“I’m not sure what it’s going to mean,” she said in an interview. “I believe God will help me in whichever votes I take part, and I’ll hope for the best.”
Rowena Mascarinas, a Filipina woman who lives in the Town of Mount Royal, also didn't know she lives in a brand new riding. It doesn't bother her that her community will be split between two ridings however, because “we’re in Montreal, I don’t have to be coded as a minority. It doesn’t change anything for me.”
In his office at the Beth Israel Beth Aaron Congregation, a synagogue in Côte Saint-Luc, Rabbi Reuben Poupko said he doesn’t think people in his community know about the changes either.
“I think most people are completely oblivious to it,” he said. “There’s no clamor.”
Poupko said that while there are few ridings in Quebec where Jewish people vote, he doubted that the redrawn map would change the outcome of the election in D’Arcy-McGee.
“Our ability to have an impact on Quebec politics is already limited, so maybe it’s a little more limited now. But we’re not decisive in the elections, and this riding is not in play.”
Redrawn ridings skew 'democratic will'
Quebec’s electoral commission first put forward the changes to the map in 2015, but after consultation with the five city boroughs that constitute the three affected ridings, the commission went back to the drawing board.
When it later proposed to eliminate a riding on the east side of Montreal, represented by Quebec Solidaire’s Manon Massé, an outcry from city politicians and the French press prompted the commission to revert to its original changes.
Critics have said flaws in Quebec’s election law are to blame for the map’s construction and argue the law should be updated. Under the current legislation, the electoral commission calculates what the average population of a riding would be based on the province’s population and the number of ridings, and allows ridings sizes to vary by plus or minus 25 per cent from that number.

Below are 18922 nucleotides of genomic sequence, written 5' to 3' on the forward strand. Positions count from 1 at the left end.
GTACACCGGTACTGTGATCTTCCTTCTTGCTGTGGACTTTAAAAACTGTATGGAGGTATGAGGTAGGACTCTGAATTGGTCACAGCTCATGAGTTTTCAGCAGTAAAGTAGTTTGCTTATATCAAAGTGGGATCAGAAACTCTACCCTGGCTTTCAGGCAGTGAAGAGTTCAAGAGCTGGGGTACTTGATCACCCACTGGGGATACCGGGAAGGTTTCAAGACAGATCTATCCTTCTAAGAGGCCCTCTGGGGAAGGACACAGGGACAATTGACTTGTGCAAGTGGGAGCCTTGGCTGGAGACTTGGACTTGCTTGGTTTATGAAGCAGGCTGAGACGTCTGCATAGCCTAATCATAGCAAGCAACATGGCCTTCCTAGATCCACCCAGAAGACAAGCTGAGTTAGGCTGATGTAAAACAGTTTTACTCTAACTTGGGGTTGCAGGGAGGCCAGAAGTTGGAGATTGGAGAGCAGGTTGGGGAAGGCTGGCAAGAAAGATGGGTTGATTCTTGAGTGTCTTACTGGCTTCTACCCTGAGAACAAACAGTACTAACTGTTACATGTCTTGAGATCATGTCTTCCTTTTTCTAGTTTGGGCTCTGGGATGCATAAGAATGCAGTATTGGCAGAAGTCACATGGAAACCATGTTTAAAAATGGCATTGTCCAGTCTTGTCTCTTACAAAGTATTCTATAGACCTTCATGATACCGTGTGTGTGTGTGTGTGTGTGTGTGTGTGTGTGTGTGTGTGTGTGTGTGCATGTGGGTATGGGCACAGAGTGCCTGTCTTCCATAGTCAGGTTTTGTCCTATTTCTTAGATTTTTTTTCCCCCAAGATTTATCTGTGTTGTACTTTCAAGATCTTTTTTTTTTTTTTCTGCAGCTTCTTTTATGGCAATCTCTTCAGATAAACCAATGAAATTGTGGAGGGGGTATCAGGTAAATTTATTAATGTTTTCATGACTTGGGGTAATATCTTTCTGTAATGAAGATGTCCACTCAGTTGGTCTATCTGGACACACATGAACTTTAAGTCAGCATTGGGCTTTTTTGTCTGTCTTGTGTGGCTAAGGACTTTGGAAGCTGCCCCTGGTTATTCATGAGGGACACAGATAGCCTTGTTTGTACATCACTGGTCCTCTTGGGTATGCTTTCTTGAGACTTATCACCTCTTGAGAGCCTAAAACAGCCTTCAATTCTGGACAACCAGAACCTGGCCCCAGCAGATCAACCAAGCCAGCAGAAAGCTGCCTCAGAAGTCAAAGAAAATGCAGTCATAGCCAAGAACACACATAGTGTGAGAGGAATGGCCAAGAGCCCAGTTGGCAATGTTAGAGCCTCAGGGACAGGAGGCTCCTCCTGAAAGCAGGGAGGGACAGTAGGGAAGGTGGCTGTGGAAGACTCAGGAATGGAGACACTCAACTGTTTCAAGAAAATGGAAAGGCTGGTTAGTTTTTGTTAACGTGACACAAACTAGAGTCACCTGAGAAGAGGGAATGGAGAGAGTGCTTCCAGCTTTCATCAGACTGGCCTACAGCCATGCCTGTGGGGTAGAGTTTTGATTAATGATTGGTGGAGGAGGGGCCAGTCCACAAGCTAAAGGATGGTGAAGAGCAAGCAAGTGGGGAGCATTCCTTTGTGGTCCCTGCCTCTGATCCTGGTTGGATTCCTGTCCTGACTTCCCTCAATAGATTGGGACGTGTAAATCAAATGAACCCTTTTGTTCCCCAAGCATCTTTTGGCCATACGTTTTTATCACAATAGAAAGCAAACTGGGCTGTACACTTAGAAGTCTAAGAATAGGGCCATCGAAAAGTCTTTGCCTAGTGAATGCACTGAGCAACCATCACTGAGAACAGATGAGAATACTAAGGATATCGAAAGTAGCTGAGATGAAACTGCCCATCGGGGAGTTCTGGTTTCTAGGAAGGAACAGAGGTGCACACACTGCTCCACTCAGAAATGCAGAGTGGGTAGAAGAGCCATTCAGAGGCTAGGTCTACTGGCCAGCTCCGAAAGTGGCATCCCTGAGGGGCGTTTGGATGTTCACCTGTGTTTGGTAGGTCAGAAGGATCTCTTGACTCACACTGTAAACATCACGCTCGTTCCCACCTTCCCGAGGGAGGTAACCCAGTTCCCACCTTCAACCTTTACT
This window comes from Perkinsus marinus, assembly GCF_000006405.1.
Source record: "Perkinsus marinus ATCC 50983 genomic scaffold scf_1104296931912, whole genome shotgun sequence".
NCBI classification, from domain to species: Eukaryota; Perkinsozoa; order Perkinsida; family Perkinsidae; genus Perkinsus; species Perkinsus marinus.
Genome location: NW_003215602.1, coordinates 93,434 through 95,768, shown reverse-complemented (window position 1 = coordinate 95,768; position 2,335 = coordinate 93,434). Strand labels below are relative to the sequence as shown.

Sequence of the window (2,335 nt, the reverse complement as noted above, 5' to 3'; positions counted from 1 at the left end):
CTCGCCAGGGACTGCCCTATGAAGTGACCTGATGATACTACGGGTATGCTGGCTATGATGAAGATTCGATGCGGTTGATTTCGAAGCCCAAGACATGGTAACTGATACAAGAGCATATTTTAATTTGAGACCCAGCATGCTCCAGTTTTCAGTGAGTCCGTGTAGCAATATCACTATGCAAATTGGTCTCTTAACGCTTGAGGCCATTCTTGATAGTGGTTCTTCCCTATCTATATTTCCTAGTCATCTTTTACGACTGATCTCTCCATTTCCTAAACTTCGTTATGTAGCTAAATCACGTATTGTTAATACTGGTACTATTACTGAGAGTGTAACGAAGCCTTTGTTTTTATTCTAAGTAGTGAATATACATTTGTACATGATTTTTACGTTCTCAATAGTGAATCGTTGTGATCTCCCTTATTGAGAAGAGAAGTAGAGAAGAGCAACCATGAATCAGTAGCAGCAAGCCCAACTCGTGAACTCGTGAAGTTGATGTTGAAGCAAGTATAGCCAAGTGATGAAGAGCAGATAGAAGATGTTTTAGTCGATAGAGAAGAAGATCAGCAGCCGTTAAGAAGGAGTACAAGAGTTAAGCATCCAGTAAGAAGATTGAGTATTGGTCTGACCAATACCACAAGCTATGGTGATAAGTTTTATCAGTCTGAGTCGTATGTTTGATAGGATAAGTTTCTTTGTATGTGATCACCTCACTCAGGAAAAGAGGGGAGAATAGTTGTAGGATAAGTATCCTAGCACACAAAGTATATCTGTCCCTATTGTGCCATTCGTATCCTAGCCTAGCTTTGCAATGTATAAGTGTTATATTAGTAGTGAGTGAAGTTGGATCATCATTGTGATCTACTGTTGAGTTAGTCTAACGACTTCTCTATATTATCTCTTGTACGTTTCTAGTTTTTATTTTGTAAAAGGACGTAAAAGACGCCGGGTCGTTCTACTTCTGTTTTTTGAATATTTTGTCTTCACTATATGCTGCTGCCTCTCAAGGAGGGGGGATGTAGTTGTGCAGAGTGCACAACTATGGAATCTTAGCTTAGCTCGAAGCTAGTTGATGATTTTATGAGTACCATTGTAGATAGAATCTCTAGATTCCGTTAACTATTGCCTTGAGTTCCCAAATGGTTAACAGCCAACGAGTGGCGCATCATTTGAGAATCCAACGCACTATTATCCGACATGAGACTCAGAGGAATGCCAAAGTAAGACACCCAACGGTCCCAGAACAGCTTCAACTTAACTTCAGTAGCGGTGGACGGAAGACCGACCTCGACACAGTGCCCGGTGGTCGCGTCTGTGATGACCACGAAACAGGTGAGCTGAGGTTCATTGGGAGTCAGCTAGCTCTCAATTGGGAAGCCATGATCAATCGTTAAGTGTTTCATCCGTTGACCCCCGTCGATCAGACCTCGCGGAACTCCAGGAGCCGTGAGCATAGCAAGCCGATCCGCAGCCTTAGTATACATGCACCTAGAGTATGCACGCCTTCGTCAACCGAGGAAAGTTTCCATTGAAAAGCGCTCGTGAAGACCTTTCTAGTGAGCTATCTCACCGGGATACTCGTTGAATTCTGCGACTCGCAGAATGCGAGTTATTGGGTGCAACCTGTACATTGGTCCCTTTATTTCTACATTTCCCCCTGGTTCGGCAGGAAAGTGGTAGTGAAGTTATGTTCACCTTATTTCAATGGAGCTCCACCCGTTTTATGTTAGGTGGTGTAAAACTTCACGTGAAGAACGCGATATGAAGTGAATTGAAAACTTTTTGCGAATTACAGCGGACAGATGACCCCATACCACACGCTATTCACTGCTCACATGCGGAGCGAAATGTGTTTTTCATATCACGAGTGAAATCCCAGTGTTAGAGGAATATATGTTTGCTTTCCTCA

By comparison, Manitoba’s ridings cannot vary by more than 10 per cent from the average unless they are in the sparsely populated northern part of the province, and Ontario largely matches its electoral districts with the federal ones, making them relatively evenly distributed. The law also limits the Quebec’s National Assembly to 125 seats, preventing the electoral commission from adding new ridings as urban populations grow.
According to Montreal City Coun. Marvin Rotrand however, the commission didn’t need to eliminate a Montreal riding at all. The Snowdon representative said there are seven ridings that have less than the minimum number of voters, only one of which has an exception in the law — Îles de la Madeleine, which has a population of less than 15,000.
“[The commission] had other options, such as looking at what they could do in Quebec’s rural areas, where they have not had the political courage to apply the law,” he explained in an interview. “The law seems to be almost whimsical in terms of its application.”
The result is a map that privileges a smaller number of rural voters and limits the voting power of cities, Rotrand added, and for people in ridings like D’Arcy-McGee and Mont-Royal—Outremont, which are approaching the maximum number of voters, their vote will count for less than it would if they voted in a rural district.
“That gap really over-represents the rural regions of Quebec and skews the democratic will. The map is inherently discriminatory against some voters.”
Birnbaum said the Quebec Liberals had some “important debates” about changing the law, but haven’t made plans to address the disparity if they’re re-elected.
“Is there a possibility that should we form the next government there would be a careful look at the legislation? I think there might be, and I believe there should be,” he said.
The Coalition Avenir Quebec, currently leading the polls, did not respond to National Observer's request for comment, but leader François Legault told the Suburban in April that he believed the average number of electors in each riding should be the same.